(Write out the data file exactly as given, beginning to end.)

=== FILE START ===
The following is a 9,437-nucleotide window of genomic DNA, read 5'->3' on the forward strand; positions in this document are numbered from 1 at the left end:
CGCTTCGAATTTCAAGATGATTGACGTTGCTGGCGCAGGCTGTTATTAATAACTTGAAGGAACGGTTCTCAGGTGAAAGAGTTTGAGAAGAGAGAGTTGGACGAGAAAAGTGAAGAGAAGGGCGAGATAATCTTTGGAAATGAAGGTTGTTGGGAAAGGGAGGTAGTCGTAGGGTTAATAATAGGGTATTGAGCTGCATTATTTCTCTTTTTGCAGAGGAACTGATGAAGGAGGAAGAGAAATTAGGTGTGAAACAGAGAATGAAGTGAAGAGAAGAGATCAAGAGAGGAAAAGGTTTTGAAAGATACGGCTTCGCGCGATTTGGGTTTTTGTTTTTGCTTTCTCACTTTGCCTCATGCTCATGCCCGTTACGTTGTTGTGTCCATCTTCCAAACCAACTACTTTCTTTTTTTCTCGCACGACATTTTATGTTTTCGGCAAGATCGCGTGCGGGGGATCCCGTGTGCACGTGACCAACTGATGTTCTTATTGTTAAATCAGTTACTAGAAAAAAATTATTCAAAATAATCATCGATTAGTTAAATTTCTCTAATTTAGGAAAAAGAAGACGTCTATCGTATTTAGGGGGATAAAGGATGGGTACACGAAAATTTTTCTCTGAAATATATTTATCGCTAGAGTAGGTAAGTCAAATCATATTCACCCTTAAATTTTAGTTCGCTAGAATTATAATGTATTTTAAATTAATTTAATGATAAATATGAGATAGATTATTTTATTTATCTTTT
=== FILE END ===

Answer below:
The following is a 9,437-nucleotide window of genomic DNA, read 5'->3' on the forward strand; positions in this document are numbered from 1 at the left end:
CGCTTCGAATTTCAAGATGATTGACGTTGCTGGCGCAGGCTGTTATTAATAACTTGAAGGAACGGTTCTCAGGTGAAAGAGTTTGAGAAGAGAGAGTTGGACGAGAAAAGTGAAGAGAAGGGCGAGATAATCTTTGGAAATGAAGGTTGTTGGGAAAGGGAGGTAGTCGTAGGGTTAATAATAGGGTATTGAGCTGCATTATTTCTCTTTTTGCAGAGGAACTGATGAAGGAGGAAGAGAAATTAGGTGTGAAACAGAGAATGAAGTGAAGAGAAGAGATCAAGAGAGGAAAAGGTTTTGAAAGATACGGCTTCGCGCGATTTGGGTTTTTGTTTTTGCTTTCTCACTTTGCCTCATGCTCATGCCCGTTACGTTGTTGTGTCCATCTTCCAAACCAACTACTTTCTTTTTTTCTCGCACGACATTTTATGTTTTCGGCAAGATCGCGTGCGGGGGATCCCGTGTGCACGTGACCAACTGATGTTCTTATTGTTAAATCAGTTACTAGAAAAAAATTATTCAAAATAATCATCGATTAGTTAAATTTCTCTAATTTAGGAAAAAGAAGACGTCTATCGTATTTAGGGGGATAAAGGATGGGTACACGAAAATTTTTCTCTGAAATATATTTATCGCTAGAGTAGGTAAGTCAAATCATATTCACCCTTAAATTTTAGTTCGCTAGAATTATAATGTATTTTAAATTAATTTAATGATAAATATGAGATAGATTATTTTATTTATCTTTT